I've said before, we think the research is half the fun of the trip, so in preparation of our upcoming trip to Hawaii, we've dug out some of our favorite novels to get us thinking about sun, sand, sea and swaying palm trees. Among our favorite reads: Stories of Hawaii by Jack London, a collection of short stories he wrote as result of his five-month stay in 1907 and subsequent trips in 1915 and 1916.
Another favorite that kept us laughing is Hotel Honolulu by Paul Theroux -- this is one you either love or hate, as this noted writer tells the tale of a down-and-out writer who becomes manager of the fictional Hotel Honolulu (actually it reminds us both of the places we stayed decades ago just out of college).
Last year a wise publisher began re-issuing the six books that make up Earl Derr Biggers' Charlie Chan mystery series, about the charming Honolulu detective who quickly won our hearts after reading the first book. Trying to make them last as long as possible, we are just reading our third, this one, "The Black Camel" - which was made into a movie in 1931.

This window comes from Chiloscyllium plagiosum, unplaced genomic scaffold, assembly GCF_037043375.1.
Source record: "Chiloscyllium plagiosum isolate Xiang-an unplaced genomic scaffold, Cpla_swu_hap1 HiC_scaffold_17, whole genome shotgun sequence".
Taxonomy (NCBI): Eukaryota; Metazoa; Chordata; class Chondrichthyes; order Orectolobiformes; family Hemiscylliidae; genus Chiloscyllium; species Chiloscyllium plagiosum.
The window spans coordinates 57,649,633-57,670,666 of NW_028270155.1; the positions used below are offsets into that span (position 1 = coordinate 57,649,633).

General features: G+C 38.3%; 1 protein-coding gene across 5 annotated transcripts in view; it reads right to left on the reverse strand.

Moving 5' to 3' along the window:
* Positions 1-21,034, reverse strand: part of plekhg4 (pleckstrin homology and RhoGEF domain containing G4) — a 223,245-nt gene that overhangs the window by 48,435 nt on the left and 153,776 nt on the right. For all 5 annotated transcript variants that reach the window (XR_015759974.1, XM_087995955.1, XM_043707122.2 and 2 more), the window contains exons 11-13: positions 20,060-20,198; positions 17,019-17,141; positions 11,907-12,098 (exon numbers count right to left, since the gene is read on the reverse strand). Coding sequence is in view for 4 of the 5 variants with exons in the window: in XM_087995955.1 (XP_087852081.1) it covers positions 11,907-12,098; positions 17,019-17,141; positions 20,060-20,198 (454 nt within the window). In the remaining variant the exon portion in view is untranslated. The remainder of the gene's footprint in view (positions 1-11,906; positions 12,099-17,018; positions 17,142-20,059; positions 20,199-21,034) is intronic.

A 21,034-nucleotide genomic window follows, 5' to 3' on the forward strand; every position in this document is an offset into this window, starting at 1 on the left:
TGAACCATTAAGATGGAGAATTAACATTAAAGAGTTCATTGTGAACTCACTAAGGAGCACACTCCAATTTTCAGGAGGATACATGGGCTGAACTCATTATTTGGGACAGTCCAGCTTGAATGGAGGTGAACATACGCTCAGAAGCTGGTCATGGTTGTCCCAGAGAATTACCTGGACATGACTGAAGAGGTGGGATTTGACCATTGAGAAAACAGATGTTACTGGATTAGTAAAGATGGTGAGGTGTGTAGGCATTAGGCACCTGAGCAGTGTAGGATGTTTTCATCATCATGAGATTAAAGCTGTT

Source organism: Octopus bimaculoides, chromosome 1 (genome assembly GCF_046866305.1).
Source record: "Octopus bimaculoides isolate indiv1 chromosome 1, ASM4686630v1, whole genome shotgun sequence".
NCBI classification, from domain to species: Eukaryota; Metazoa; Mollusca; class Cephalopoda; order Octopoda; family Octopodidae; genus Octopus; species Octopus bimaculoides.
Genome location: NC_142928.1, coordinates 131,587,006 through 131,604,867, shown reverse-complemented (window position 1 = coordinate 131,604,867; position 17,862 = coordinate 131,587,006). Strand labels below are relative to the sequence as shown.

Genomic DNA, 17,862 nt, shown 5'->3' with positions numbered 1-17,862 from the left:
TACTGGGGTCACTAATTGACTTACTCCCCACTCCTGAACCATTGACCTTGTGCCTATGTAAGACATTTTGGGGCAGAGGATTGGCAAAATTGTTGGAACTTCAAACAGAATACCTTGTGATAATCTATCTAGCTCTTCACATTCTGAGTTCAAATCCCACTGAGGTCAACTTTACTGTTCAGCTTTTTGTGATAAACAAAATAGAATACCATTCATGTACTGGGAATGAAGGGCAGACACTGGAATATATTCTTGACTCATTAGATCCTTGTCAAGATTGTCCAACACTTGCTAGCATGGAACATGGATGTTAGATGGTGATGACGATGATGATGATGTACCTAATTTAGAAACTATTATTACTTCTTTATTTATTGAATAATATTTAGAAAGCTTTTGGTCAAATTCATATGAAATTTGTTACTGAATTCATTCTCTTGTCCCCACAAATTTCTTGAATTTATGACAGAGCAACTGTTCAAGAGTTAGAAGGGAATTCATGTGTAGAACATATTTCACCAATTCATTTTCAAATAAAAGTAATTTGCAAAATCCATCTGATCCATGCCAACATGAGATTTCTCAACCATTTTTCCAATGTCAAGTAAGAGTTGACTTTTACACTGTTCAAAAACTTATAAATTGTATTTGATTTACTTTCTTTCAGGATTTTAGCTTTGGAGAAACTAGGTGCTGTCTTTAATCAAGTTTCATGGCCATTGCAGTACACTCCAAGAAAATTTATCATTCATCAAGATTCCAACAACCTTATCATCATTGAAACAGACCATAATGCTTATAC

Honolulu Stories, Two Centuries of Writing, a tome of more than 1,000 pages, edited by Gavan Daws and Bennett Hymer, is both a history book and a collection of beautiful poetry, lyrics, and stories. We found it at a Costco in Honolulu and debated the wisdom of buying such a bulky, weighty book. . .it is such a treasure we haven't regretted succumbing to its call.
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